But, more than that, there aren’t enough people who will say, “Hey, this issue just doesn’t grab me. It doesn’t strike me as the most important thing we could do or the best cause on which to spend our money.” People who are indifferent can be persuaded to become passionate. They can sometimes stand in the way of good decisions (e.g., a law against abortion) as much as in the way of bad ones. But they can also be a good balance so that extremists don’t have the field to themselves. “If you want me to vote your way, you have to persuade me first.”
Politics, Putnam is saying, is too important to be left in the hands of the passionate.
Robert PutnamÂ talks about how, in the last third of the 20th century, interest in politics has been waning among the rising generation (Bowling Alone, pp. 35-36).Â Those who grew up in the first two-thirds of the century are, generally, more interested in politics than those who grew up in the last third.
I have to admit that that’s certainly true of me.Â While certain issues interest me, I find most things having to do with government â€”Â municipal or federal â€”Â pretty dull.
Perhaps part of that is the sense that there’s little I can do to change things.Â Growing up in Alberta I was aware that once Quebec and Ontario voted, the whole thing was over and how I voted in Alberta wasn’t likely to affect the final outcome.Â Add to that a sense that in voting I would simply be choosing (to borrow a phrase from someone) “the least objectionable among a field of undesirables.”
I suppose you could also take into consideration my general dislike of meetings.Â I recall an episode of the Canadian comedy series Wayne and Schuster, in which they played Hollywood consultants called in to help the TV showÂ “This Week in Parliament” improve its ratings (which, they pointed out, were lower than those of the little dot that stays on your TV after you turn it off).Â Certainly I’d rather watch that little dot than subject myself to watching a debate in parliament!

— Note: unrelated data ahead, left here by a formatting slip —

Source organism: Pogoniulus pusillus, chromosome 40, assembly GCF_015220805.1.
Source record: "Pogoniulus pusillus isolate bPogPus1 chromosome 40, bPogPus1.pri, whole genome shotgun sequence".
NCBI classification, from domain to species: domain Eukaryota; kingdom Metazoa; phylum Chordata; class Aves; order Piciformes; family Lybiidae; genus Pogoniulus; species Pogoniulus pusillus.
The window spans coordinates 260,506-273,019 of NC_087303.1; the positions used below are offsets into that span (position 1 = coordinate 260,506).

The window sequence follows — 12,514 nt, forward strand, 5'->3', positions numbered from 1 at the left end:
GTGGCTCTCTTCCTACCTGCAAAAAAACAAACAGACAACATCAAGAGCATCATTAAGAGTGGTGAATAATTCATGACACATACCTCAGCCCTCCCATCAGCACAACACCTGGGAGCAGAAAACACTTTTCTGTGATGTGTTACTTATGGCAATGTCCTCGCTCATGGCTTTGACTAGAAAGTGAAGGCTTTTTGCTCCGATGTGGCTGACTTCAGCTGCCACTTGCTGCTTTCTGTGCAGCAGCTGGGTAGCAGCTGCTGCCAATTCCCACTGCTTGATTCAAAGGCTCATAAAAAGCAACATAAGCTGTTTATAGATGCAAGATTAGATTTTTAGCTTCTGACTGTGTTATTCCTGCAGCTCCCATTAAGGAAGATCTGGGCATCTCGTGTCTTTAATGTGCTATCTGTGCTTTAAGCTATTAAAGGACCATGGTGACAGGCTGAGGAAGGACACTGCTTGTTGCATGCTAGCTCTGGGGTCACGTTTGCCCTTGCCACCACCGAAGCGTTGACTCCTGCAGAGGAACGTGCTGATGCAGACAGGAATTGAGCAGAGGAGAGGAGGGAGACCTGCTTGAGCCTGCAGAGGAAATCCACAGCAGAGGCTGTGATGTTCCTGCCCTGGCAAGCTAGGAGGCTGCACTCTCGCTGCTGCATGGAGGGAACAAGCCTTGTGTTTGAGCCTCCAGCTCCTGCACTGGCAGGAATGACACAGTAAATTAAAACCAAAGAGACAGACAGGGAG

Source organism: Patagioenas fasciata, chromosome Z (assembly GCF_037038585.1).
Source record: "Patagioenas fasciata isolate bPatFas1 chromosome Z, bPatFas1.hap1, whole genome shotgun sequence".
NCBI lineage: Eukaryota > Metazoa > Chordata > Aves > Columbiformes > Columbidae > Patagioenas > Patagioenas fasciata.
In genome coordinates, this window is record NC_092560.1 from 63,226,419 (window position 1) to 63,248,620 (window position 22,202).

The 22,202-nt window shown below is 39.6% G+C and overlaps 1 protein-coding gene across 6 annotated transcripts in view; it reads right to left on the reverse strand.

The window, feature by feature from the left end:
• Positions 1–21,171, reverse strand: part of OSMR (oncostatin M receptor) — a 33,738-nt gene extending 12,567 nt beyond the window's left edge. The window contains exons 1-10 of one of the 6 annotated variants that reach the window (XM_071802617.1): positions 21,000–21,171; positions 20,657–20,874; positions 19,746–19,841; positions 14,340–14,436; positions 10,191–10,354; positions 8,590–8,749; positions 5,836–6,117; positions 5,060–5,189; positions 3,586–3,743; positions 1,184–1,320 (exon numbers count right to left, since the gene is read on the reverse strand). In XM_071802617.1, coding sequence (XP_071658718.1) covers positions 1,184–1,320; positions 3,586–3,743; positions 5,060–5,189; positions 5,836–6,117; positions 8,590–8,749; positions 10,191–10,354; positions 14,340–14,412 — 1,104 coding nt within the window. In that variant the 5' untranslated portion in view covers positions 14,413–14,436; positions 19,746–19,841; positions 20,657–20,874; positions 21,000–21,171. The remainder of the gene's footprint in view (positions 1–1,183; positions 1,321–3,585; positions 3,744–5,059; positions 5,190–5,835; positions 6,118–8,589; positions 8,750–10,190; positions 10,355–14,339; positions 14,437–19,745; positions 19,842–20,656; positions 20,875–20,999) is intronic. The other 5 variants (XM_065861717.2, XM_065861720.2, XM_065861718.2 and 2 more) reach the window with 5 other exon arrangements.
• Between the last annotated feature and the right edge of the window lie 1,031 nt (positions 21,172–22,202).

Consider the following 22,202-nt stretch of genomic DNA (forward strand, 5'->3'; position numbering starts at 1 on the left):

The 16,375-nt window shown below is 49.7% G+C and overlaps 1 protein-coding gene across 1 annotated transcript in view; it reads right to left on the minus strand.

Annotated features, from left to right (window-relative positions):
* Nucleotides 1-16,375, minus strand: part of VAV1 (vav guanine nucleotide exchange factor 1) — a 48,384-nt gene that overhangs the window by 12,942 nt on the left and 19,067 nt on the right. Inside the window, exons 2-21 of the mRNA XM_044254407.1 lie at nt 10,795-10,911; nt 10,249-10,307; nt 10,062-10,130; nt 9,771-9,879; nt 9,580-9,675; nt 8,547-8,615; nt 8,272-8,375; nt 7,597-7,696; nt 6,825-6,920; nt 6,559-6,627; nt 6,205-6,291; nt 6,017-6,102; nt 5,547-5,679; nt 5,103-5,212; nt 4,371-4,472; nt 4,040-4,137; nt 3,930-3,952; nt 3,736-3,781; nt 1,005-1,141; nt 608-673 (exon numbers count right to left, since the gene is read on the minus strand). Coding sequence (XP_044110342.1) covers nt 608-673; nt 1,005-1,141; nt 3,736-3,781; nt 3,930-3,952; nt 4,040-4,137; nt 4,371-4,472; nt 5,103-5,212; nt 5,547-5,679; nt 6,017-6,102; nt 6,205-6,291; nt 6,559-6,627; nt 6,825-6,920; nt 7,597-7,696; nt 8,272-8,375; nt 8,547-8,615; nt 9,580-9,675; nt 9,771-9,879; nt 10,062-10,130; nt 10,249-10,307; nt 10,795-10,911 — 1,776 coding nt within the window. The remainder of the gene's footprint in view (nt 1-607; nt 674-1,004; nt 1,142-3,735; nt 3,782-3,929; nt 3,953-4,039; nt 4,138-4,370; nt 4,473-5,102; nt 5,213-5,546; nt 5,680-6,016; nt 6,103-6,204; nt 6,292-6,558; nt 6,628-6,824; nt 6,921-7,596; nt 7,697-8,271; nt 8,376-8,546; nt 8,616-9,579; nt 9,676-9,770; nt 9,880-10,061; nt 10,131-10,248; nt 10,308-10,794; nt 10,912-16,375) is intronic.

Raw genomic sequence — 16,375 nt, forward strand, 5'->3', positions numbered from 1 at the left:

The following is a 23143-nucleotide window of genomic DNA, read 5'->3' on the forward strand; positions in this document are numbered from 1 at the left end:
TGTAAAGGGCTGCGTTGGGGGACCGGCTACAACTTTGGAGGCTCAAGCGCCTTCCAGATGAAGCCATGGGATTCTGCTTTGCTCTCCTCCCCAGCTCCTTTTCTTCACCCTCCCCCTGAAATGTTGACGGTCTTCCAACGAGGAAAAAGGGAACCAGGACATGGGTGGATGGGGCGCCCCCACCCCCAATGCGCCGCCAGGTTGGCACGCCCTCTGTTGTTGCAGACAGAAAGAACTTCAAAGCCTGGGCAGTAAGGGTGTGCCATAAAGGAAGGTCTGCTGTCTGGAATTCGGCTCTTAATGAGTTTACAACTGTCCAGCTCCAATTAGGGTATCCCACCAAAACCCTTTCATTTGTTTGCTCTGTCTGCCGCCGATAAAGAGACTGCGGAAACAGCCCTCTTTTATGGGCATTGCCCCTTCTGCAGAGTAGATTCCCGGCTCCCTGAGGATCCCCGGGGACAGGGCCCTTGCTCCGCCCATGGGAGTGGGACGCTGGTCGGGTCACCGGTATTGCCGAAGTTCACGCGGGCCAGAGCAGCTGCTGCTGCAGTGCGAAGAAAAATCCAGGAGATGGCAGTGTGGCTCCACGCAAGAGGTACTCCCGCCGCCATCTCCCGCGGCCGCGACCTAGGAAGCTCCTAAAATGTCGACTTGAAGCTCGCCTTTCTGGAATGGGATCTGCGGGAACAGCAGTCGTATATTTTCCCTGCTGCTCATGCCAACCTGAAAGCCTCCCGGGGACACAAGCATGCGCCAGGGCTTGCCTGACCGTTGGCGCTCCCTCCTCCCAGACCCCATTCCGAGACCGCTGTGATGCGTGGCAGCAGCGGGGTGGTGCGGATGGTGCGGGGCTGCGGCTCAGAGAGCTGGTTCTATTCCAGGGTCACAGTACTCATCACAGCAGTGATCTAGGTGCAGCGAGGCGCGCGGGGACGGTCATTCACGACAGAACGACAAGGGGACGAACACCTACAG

But to top everything off, I simply find other areas of life far more interesting.Â Given the choice, I’d rather read a novel than a newspaper.Â IfÂ I do read a newspaper (or World magazine, for that matter), I’m more interested in the comics and the entertainment news (movie reviews, book reviews, music reviews) than in the news of the world or anything having to do with the government of the country.
All of this makes me wonder a bit about Putnam’s positive program (if you’ll pardon the alliteration).Â I’m interested in the growth of what he calls “social capital,” but I can’t say that I feel much desire to get involved in politics or to read about current events in the newspaper.Â Is this a flaw in my character?Â Or am I correct to sense that there are more important things â€”Â and certainly more enjoyable things â€”Â than politics and the operations of the government and its debates?Â How important is it really that I keep up with world news when there’s a Raymond Chandler novel calling to me?
I think it was Mark Driscoll‘s The Radical Reformission which first pointed me to Robert Putnam‘s Bowling Alone: The Collapse and Revival of American Community. I’m now about halfway through it. It’s not the most exciting reading — analysis of statistics probably bores most people, in fact — but it is important reading (or at least skimming) for pastors.
Bowling Alone is about the decline in social capital in the past few decades. While physical capital includes things such as money and property, social capital has to do with networks, connections between people, bonds of reciprocity and trust.
In the first section of the book, Putnam examines political and civic involvement, religious participation, workplace relationships, informal social gatherings, volunteering and philanthropy and more. Time and again, he finds the same pattern: a gradual increase in the early part of the 20th century, with a dip around the time of the depression, followed by a steep increase after the war, but culminating in an increasingly rapid decrease beginning in the 70s and speeding up from about 1980 on.